Manchester International Festival's 'Macbeth' Moves to New York
Kenneth Branagh wows the critics across the pond in a production which has it's roots firmly in Manchester, as Sarah Walters finds out
Manchester Evening News, 9 June 2014
In a muddy aisle in a New York theatre just feet away from me, Sir Kenneth Branagh is in the middle of a sword fight.
The last time I witnessed Sir Ken do this, I was sitting in these same pews in a deconsecrated church in Ancoats, watching the UK-born actor take on a role he had waited almost his entire career to play – Shakespeare’s 'Macbeth'.
“I didn’t see anything of Manchester then and I’m not seeing any of New York now,” the actor laughs, as he explains the intensity of rehearsals to which this Shakespearean scholar finds himself drawn to earlier and earlier on a daily basis. Watching the complex choreography of the fight, which he performs nightly with sharp swords (and has already spilt more than a drop of blood doing), I’m hardly surprised he’s putting in the extra rehearsal hours.
When 'Macbeth' – or Mancbeth as it affectionately became known – opened back home last summer as the headline show in the Manchester International Festival calendar, it attracted universal acclaim as well as a swell of social media fury about the scarcity of tickets – there were only about 260 a night, and despite a £65 price tag, they sold out in hours.
The same is true across the pond, even though tickets cost around $250 and the capacity at the Park Avenue Armory – where MIF director Alex Poots is a co-artistic director – is almost four times the size, at around 1,000 people. Certainly the fact this is Branagh's New York stage debut has justified those prices.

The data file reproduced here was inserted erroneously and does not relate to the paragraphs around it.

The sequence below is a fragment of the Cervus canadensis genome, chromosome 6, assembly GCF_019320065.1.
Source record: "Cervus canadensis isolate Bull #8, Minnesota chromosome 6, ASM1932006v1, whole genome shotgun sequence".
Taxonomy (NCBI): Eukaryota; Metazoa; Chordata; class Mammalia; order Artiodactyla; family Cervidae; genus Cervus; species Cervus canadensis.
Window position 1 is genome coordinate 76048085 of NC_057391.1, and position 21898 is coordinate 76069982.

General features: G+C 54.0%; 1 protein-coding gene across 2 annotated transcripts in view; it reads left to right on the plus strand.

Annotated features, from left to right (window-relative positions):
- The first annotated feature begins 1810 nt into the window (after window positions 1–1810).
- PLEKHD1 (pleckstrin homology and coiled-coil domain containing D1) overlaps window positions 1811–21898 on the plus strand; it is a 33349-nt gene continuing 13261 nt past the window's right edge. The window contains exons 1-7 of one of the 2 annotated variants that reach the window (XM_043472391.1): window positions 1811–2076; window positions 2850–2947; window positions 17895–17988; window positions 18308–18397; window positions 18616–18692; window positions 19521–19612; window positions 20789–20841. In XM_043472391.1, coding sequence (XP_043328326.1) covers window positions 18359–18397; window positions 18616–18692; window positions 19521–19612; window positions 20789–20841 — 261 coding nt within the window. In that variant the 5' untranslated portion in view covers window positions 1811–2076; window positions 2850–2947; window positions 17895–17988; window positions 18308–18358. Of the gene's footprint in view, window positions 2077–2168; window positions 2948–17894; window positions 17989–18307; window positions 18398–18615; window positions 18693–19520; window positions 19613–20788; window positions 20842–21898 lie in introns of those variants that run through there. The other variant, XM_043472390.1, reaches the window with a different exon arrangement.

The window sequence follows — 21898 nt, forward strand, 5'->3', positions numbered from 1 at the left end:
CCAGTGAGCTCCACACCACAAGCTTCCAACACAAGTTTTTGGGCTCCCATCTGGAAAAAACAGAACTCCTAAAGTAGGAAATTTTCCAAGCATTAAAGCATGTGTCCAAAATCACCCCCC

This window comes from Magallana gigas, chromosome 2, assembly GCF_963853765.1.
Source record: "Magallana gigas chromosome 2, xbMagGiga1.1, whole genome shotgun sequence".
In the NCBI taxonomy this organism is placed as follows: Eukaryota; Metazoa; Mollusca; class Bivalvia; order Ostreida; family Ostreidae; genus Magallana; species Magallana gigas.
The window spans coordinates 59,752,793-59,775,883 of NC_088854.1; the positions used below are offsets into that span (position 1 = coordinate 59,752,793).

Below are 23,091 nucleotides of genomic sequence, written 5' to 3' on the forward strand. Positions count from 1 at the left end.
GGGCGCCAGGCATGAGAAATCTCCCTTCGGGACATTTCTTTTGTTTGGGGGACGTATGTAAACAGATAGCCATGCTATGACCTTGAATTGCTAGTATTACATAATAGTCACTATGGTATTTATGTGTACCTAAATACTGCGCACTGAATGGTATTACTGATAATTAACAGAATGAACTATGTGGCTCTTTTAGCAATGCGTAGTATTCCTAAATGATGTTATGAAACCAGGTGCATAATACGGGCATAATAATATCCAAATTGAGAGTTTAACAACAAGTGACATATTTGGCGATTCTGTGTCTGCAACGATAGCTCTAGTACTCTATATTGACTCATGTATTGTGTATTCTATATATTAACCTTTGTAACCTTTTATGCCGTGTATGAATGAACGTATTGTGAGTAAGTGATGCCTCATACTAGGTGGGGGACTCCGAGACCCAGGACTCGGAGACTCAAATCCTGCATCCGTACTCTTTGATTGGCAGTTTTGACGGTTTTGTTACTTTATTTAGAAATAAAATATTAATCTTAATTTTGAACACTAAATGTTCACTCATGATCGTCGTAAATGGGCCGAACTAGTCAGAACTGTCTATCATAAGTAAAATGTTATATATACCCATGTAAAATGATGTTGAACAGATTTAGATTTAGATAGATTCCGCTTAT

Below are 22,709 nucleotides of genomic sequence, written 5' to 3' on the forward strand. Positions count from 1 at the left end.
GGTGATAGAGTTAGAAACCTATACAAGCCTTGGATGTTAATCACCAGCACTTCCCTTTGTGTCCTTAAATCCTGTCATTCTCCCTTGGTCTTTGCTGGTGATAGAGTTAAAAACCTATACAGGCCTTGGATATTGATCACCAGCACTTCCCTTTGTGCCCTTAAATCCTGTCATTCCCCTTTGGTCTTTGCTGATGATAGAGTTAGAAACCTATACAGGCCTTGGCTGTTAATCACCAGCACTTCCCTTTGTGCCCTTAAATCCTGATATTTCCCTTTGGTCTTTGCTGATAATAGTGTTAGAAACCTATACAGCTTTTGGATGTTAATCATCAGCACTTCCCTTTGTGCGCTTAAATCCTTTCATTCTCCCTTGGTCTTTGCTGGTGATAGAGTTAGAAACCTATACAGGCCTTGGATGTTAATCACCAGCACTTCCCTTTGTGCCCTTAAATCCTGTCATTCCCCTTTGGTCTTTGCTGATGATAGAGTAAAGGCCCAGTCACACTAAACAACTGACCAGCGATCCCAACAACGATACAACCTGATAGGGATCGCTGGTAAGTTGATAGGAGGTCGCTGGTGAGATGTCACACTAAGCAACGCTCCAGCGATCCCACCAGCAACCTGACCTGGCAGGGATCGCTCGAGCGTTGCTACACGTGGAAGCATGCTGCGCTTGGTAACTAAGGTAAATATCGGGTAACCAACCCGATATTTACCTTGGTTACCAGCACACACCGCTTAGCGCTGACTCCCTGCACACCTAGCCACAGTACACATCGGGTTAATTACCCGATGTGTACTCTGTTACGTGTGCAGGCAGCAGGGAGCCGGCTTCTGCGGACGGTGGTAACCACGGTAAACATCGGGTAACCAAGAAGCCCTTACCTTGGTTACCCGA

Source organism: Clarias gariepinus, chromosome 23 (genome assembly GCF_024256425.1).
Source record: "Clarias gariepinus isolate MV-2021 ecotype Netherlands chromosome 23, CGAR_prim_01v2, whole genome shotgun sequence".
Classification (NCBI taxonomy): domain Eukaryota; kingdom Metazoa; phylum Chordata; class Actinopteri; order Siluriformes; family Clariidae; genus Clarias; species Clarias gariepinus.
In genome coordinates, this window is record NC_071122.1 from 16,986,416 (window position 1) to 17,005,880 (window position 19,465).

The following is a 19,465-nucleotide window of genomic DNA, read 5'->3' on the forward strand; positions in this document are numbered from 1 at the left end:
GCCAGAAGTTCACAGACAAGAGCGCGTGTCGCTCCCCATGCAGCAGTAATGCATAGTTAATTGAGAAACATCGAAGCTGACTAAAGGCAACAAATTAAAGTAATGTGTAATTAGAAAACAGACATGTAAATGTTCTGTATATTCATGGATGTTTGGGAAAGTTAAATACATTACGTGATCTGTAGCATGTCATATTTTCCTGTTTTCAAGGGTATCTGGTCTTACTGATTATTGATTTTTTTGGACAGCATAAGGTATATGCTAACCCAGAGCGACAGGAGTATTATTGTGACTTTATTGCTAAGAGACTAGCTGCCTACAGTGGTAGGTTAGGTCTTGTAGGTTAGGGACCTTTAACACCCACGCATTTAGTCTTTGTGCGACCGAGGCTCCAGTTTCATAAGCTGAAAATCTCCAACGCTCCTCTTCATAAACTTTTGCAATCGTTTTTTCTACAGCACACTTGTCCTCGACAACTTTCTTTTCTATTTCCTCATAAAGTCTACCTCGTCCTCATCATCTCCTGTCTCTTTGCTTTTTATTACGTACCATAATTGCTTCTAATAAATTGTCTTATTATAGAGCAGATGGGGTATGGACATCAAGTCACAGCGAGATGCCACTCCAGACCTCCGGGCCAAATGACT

With the exception of Richard Coyle playing Macduff in place of Ray Fearon, the cast is unchanged and the show has been met with rave reviews here, too – one notable exception, the Wall Street Journal, which called it 'earthbound and unpoetically literal'. But the New York Times called it the 'summer blockbuster' and the NY Daily News gave it five stars.
Most exciting of all, though, they all mention its origins in Manchester.
Park Avenue Armory is a very different venue – a grand former military barracks once owned by America’s richest army regiment, who built themselves a palace to broadcast their wealth. From the outside, it looks like a castle and it takes up a whole block; even on the already flashy boulevard on the east side of Central Park, it’s a show off piece of architecture.
Inside, it’s dimly lit by enormous chandeliers and dotted with opulent, wood-clad locker rooms much more extravagant than their purpose implies. After suffering years of neglect, the Armory is undergoing a multi-million dollar facelift to restore the rooms – some of which feature Tiffany windows and ornate metalwork mezzanines – to their former glory.
'Macbeth', meanwhile, has taken over the former drill hall, a large space reminiscent of Manchester’s Central’s arched main hall that, everyone agrees, has exaggerated the military themes in the play. Still, though, the action is mostly confined to one end that almost exactly mimics the Ancoats set up: an altar (here with a more pagan influence) and an aisle. In the darkness at the other end, and beyond a mini Stonehenge, the newest lair of the witches, is 'Macbeth’s' ‘hallowed heath’ from where the play’s climactic final assault begins.